7.   Weird Science

Weird Science


8.    Ferris Bueller’s Day Off

Ferris Bueller

A Crazy Day of Vacation.” I mean, all that’s missing is “…in which the protagonist goes to a baseball game and drives a Ferrari” and you may have the most literal film title since “Lo Squalo.”

9.        Risky Business

Risky Busi

When the Old People are Away, the Sons Dance.” There’s nothing for me to add.

10.    The Cosby Show


Moving into TV now, my beloved Cosby Show aired in Italy as “The Robinsons.” Yes, they substituted one totally pronounceable American surname with another one. When I tell Italians about this one, even they think it’s stupid.

11.    Growing Pains


This one is Jennifer’s Favorite. “Parents in Blue Jeans.” !!!!  Completely unexplainable. I am certain they didn’t wear jeans all the time. The parents are wearing suits on this very DVD cover.

12.    Dr. Quinn, Medicine Woman

La Signora del West

The Lady of the West.” Yes, they put “West” in English for some reason. You know the more I think about this one, the more it’s growing on me. I might even like it better than the original.

13.    Trading Places

Trading Places

Gah this is an awesome movie. For some reason, marketers in Italy thought Trading Places should be known as “A Chair for Two.” I don’t remember any prominent chairs in this movie, and there isn’t even one on this cover art.

14.    Home Alone


Here, too, they could have translated “Home Alone” quite literally and it would have worked. Instead we get, “Mamma, I Missed the Plane.”

15.    The Seven Year Itch


Going back to Hollywood’s golden era, instead of “The Seven Year Itch,” this Marilyn Monroe classic got slapped with “When the Wife is on Vacation.” Doesn’t quite render the same point, does it?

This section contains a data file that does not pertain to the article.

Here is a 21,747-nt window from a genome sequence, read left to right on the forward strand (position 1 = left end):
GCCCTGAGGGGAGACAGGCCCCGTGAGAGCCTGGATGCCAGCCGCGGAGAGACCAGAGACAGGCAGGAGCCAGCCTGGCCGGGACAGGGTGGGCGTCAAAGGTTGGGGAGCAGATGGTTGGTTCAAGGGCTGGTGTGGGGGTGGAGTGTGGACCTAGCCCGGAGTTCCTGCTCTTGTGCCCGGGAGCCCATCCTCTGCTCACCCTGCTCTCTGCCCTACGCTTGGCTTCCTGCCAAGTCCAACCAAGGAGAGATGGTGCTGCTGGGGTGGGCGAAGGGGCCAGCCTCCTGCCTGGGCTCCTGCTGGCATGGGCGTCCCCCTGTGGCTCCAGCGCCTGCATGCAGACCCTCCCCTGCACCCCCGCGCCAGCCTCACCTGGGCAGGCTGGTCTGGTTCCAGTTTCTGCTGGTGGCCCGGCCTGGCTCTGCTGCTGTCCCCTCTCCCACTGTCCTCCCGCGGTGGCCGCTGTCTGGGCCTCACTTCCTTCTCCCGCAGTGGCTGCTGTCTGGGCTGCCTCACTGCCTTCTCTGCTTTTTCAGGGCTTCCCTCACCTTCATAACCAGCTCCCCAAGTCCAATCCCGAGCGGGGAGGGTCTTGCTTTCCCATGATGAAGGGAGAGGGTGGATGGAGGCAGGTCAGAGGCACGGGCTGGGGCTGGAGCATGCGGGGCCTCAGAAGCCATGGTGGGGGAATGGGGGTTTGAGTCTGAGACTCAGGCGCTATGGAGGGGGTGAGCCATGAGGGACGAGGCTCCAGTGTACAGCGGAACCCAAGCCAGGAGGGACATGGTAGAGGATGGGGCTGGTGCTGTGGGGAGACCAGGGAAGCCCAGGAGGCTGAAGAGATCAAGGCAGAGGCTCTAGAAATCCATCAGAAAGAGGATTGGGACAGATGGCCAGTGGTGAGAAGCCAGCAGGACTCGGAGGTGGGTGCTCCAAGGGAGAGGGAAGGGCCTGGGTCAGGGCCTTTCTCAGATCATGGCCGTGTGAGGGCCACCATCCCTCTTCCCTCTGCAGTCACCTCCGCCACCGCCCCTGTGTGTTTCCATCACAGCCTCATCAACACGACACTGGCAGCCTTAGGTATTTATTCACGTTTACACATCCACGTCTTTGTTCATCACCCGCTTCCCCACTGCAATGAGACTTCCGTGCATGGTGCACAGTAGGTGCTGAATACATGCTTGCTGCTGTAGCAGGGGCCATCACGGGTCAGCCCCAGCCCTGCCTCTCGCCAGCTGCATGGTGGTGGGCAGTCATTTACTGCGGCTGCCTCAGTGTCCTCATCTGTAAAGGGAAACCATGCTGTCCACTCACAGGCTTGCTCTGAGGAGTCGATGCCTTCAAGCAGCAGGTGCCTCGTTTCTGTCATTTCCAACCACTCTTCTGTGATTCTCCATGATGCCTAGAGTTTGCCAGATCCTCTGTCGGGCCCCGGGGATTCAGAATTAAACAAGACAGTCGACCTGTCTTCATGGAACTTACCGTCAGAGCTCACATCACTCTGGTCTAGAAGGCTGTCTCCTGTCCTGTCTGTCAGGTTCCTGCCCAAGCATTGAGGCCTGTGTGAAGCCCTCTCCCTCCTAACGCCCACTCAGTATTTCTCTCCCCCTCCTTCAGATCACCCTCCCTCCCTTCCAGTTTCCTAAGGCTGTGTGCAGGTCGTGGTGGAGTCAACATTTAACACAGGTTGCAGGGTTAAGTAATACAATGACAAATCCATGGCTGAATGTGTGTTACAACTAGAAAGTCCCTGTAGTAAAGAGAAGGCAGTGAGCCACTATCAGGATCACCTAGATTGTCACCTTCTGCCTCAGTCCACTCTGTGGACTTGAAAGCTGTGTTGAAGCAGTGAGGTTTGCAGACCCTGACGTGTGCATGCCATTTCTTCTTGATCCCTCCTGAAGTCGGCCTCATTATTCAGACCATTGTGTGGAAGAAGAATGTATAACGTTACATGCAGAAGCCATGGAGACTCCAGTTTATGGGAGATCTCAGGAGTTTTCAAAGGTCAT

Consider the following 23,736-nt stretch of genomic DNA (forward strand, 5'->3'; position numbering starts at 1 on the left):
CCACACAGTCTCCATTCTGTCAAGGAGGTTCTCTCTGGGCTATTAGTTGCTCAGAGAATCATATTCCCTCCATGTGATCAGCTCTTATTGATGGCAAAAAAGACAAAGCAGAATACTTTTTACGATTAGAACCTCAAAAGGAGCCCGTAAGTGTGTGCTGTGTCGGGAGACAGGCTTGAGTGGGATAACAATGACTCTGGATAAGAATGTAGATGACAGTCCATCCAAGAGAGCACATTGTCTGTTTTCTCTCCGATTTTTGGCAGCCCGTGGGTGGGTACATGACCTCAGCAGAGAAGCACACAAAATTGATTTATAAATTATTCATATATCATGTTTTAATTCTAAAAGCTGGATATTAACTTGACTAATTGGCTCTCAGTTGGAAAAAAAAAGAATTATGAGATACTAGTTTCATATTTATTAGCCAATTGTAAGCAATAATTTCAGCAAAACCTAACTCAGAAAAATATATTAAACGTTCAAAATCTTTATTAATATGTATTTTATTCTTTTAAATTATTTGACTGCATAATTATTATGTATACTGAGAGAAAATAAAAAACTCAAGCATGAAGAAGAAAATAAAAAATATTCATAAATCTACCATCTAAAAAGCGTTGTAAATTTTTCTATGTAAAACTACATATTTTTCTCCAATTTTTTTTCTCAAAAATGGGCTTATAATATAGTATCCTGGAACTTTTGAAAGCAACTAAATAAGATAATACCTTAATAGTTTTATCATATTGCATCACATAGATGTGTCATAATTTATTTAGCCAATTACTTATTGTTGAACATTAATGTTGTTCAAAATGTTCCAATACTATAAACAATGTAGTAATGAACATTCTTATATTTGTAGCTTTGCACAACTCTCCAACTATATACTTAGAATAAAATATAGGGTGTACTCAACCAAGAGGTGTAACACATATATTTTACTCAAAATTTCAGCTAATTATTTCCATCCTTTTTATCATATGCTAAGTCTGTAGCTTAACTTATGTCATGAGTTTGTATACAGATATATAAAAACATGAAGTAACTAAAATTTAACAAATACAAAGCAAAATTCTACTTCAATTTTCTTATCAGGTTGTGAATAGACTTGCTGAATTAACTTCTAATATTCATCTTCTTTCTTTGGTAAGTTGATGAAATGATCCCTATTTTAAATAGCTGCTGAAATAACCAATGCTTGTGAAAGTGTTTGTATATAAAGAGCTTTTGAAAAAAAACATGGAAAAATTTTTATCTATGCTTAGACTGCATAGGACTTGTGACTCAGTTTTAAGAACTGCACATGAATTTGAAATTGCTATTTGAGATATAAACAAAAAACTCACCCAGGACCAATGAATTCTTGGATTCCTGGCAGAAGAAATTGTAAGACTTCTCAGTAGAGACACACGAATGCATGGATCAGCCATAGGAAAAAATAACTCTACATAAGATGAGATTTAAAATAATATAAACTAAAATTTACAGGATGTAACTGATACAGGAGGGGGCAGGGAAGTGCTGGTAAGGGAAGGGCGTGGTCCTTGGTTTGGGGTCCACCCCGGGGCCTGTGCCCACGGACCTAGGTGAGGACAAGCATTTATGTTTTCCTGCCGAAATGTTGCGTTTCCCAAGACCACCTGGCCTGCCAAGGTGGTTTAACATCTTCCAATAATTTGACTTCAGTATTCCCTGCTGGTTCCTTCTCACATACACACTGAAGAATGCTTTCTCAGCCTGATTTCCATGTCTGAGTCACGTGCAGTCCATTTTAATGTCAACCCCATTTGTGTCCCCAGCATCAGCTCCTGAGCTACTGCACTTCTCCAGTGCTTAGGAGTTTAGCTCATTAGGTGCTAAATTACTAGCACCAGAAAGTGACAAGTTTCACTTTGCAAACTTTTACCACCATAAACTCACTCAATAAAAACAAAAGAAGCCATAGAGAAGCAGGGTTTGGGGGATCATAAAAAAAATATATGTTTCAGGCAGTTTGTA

16.    The Sound of Music

Sound of Music

All Together Passionately“!

17.    Vertigo


“Vertigo” has a translation in Italian. Why not use it? Because “The Woman Who Lived Twice” focuses on the hot blonde in the equation, and not the squirrelly James Stewart, is my guess.

18.    Avanti


What’s crazy about the translation of this old Jack Lemmon comedy is that the title in America is already in Italian (“Avanti!” means “Come in!”). So they took the already-in-Italian title and changed it to “What happened between my father and your mother?” Motives remain unclear.

19.    Breaking Away


Ok, I admit I wasn’t even sure what this movie was, but I looked it up and Dennis Quaid is in it and he’s been on my list since Innerspace, so it must be at least watchable. Anyway, someone brought it to my attention as an example of an American movie with an English-language title, on which Italy turned around and bestowed a different English-language title. That’s right. The poster below is the Italian version of the film in the poster above.

20.     Friday the 13th, Part 2


Guys, what you need to know is that Friday the 13th Part 1 was translated literally. “Venerdi 13.” It got the point across, Italians went to see it, and it did well. Why, then, someone decided to call the sequel “The Murderer Sits Next to You” remains a mystery.


21.     Teen Wolf


A teenaged high school student discovers he is a werewolf. Naturally, let’s call it “The Desire to Win.”

22.     Murder, She Wrote


THE LADY IN YELLOW“!!! “MURDER, SHE WROTE” IS CALLED “THE LADY IN YELLOW”!!! Like all of these titles, it makes sense in Italian. But ketchup on pasta makes sense to some Americans too, and that doesn’t make it as good as the original.

Got any examples of your own friends? If I get lots of suggestions, I may do a Part 2 to this post. And call it something completely different.